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Researchers at Indiana University have confirmed what any queer person who’s been on a date in hetero spaces already knew — that a lot of straight people are still rather uncomfortable with public displays of queer love (or lust or like or drunken-poor-decision-making-with-strangers). The study, which appears in the December edition of the American Sociological Review, was a survey of over 1000 individuals designed to gauge the larger public’s perceptions of queer relationships compared to straight relationships. The takeaway of the study? Straight folks are totally okay with our relationships, as long as we don’t try to get married or touch each other in public.
Let’s start with the good news. Straight folks appear to be pretty okay with us having the right to visit our partners in the hospital, take family leave to care for our partners, inherit property from our partners when they pass, and to share health insurance. The researchers of the study initially thought that they’d find that heterosexual people would be less supportive of these kinds of rights, a category they’ve named “formal rights.” But, what they found is that straight people, whether men or women, are just as accepting of granting these “formal rights” to queer couples as they are to unmarried, cohabiting straight couples. That holds for both lesbian and gay male couples. Not surprisingly, queer folks are significantly more accepting of the idea of granting formal relationship rights to other queer folks than straight people are. Encouragingly, there’s also no divide between gay men and lesbians supporting formal rights for each other! (Go Team Rainbow!) The results indicate that queer people are more willing to grant these formal rights to queer couples than they are to straight, unmarried couples. However, they’re still more more accepting of granting straight, unmarried couple those rights than straight men are; the authors suggest this could be because queer folks “may be more sympathetic to cohabiting couples of all types, but especially to other same-sex couples.”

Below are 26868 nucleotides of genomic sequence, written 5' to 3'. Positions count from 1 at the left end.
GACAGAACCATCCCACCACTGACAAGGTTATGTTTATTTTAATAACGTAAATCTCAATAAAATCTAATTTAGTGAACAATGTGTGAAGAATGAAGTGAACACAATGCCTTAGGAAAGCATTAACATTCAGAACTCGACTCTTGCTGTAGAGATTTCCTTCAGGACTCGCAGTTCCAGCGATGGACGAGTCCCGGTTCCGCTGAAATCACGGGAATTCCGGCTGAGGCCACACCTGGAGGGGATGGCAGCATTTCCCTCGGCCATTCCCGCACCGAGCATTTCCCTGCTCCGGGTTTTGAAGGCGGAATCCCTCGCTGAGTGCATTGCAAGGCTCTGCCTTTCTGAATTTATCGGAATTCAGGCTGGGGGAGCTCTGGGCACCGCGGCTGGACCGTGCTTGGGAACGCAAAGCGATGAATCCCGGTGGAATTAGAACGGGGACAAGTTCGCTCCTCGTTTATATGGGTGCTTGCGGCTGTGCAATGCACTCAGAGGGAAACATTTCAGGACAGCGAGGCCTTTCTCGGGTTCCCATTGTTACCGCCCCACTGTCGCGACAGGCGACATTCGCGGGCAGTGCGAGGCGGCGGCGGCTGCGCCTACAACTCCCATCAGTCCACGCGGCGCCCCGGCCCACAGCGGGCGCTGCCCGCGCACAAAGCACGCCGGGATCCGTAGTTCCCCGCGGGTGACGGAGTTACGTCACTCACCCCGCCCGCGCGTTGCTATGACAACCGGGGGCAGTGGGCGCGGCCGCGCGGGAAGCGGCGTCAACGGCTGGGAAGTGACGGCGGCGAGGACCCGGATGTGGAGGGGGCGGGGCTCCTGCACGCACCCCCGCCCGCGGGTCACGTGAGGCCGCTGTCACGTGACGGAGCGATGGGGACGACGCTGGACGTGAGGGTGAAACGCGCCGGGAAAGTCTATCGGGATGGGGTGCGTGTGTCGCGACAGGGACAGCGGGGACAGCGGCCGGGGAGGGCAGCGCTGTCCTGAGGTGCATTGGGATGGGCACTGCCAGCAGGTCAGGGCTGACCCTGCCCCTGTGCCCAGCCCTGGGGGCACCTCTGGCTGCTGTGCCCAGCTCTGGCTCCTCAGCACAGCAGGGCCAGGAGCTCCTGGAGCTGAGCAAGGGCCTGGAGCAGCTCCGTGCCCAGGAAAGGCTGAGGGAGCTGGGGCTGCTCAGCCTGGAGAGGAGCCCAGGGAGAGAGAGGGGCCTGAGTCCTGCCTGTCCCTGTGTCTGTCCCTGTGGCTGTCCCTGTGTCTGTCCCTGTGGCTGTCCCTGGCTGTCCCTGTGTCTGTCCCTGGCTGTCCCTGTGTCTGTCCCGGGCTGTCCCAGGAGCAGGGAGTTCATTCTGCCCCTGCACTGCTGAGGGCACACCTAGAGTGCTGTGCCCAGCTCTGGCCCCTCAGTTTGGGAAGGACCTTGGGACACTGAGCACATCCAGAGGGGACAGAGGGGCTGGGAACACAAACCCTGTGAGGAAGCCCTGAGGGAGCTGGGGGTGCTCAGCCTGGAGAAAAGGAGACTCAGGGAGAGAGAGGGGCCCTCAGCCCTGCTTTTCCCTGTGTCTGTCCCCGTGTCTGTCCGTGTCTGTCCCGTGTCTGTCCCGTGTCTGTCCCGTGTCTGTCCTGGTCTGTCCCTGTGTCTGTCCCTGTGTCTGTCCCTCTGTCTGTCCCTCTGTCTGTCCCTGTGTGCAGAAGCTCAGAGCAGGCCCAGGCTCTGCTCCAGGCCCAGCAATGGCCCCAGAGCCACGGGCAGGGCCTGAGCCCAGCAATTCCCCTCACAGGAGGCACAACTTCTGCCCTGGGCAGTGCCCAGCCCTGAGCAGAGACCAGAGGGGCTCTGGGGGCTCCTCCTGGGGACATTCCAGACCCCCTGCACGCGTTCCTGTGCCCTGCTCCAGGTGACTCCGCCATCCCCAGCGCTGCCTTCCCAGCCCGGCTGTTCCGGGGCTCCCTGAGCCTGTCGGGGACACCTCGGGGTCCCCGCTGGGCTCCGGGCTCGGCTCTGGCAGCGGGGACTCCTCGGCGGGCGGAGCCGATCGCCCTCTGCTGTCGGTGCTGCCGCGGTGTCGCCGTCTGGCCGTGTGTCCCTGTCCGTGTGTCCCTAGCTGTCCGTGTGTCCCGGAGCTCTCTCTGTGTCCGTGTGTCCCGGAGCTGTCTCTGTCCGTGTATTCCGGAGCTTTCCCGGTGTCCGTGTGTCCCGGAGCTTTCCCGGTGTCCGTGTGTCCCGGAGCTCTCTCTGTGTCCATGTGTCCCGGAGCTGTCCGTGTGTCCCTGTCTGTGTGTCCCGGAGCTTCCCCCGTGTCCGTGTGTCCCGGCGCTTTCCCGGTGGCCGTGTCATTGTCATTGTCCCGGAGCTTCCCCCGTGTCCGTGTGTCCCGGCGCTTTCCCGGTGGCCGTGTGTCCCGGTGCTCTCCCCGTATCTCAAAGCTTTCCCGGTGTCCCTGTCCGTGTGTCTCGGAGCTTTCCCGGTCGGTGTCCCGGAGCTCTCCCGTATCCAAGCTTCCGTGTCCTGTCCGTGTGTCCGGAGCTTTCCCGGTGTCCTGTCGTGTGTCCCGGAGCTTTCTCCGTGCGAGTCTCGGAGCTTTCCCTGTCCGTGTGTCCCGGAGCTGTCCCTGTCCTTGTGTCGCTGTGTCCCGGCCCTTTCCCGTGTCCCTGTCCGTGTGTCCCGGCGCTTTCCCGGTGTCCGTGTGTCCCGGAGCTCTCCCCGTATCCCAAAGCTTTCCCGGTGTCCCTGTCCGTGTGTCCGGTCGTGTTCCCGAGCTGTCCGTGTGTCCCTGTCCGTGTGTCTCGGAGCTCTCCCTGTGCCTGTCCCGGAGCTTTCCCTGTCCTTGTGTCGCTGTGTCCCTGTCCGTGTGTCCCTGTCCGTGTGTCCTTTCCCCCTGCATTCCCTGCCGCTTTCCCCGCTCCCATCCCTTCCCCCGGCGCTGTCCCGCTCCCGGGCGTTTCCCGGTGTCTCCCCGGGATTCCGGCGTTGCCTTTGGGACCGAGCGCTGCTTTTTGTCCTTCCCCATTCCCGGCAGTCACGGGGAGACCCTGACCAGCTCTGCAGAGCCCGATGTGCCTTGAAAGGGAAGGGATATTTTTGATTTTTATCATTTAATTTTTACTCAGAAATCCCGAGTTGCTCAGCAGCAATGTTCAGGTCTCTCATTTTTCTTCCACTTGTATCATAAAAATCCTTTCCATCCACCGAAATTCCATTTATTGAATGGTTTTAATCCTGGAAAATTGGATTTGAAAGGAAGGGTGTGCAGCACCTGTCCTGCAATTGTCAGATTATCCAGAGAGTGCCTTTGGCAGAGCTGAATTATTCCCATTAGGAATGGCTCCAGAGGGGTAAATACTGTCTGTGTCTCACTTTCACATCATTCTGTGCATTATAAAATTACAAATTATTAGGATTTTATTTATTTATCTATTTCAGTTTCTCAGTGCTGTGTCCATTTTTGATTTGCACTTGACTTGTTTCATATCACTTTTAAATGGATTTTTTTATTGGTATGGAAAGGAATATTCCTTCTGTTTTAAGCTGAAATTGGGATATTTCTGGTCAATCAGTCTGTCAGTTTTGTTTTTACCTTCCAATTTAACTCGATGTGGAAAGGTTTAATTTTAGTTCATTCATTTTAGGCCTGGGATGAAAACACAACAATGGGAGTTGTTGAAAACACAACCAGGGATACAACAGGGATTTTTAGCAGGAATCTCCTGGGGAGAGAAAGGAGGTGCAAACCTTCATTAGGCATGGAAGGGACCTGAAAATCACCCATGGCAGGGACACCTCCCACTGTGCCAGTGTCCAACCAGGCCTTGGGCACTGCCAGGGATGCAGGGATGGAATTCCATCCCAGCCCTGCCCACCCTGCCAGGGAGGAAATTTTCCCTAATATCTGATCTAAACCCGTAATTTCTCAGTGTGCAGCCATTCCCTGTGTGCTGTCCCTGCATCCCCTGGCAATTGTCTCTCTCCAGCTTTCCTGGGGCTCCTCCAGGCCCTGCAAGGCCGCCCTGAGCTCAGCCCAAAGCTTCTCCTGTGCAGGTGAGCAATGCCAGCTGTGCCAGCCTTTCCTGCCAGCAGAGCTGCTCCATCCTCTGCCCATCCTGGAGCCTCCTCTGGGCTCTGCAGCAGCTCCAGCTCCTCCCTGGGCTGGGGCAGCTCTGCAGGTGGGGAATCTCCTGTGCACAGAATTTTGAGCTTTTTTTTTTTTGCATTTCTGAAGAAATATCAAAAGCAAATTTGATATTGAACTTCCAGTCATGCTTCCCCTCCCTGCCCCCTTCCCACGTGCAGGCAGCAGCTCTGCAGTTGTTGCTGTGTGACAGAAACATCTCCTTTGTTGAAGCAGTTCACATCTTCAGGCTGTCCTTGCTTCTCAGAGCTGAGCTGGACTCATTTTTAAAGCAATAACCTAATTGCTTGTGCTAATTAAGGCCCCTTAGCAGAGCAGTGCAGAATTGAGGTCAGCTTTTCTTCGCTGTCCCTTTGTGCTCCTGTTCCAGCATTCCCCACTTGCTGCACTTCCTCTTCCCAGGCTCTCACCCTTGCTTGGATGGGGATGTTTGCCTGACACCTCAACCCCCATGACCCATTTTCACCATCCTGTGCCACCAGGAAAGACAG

So, the takeaway seems to be that, at least conceptually, hetero people see us as not much different than unmarried straight people. It’s a start. Unfortunately, when they’re confronted with the physical reality of our relationships…well, we’ve got a ways to go.
Across the board, this study demonstrated that straight people believe that public displays of affections between queer people are less okay than they are between straight people. For the purposes of this study, that includes holding hands, kissing on the cheek, and french kissing. (Can I just say that until I read this study, I had totally forgotten that people refer to making out as “french kissing”?) The study refers to these things as “informal rights.” In yet another confirmation about the creepiness of male gaze, straight men were significantly more okay with public lesbian affection than they were two gay men kissing or holding hands, but still generally less okay with either than straight face-mashing. Straight women appeared to be pretty equally uncomfortable with same-gender public smooching, whether sapphic or not.